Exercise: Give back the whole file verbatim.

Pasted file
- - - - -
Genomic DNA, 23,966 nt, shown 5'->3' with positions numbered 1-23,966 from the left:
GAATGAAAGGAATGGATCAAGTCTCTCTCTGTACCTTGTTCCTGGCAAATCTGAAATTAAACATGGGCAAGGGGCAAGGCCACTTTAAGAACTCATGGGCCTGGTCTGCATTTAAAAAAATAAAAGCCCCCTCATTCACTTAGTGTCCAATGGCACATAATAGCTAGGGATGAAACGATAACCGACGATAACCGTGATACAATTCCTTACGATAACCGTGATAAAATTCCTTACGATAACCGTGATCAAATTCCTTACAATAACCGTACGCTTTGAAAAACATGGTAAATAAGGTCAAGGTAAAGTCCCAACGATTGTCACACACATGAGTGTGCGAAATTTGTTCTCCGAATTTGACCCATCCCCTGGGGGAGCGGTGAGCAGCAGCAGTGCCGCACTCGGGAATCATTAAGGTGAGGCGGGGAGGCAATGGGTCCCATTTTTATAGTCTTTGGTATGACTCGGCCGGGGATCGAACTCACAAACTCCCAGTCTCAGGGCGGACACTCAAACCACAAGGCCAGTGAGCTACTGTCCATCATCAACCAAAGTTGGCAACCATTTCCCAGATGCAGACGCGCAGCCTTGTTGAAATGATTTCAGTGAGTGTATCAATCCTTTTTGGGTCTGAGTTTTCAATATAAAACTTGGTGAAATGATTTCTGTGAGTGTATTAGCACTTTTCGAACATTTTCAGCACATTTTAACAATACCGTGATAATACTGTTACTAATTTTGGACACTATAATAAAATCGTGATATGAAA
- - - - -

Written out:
Genomic DNA, 23,966 nt, shown 5'->3' with positions numbered 1-23,966 from the left:
GAATGAAAGGAATGGATCAAGTCTCTCTCTGTACCTTGTTCCTGGCAAATCTGAAATTAAACATGGGCAAGGGGCAAGGCCACTTTAAGAACTCATGGGCCTGGTCTGCATTTAAAAAAATAAAAGCCCCCTCATTCACTTAGTGTCCAATGGCACATAATAGCTAGGGATGAAACGATAACCGACGATAACCGTGATACAATTCCTTACGATAACCGTGATAAAATTCCTTACGATAACCGTGATCAAATTCCTTACAATAACCGTACGCTTTGAAAAACATGGTAAATAAGGTCAAGGTAAAGTCCCAACGATTGTCACACACATGAGTGTGCGAAATTTGTTCTCCGAATTTGACCCATCCCCTGGGGGAGCGGTGAGCAGCAGCAGTGCCGCACTCGGGAATCATTAAGGTGAGGCGGGGAGGCAATGGGTCCCATTTTTATAGTCTTTGGTATGACTCGGCCGGGGATCGAACTCACAAACTCCCAGTCTCAGGGCGGACACTCAAACCACAAGGCCAGTGAGCTACTGTCCATCATCAACCAAAGTTGGCAACCATTTCCCAGATGCAGACGCGCAGCCTTGTTGAAATGATTTCAGTGAGTGTATCAATCCTTTTTGGGTCTGAGTTTTCAATATAAAACTTGGTGAAATGATTTCTGTGAGTGTATTAGCACTTTTCGAACATTTTCAGCACATTTTAACAATACCGTGATAATACTGTTACTAATTTTGGACACTATAATAAAATCGTGATATGAAA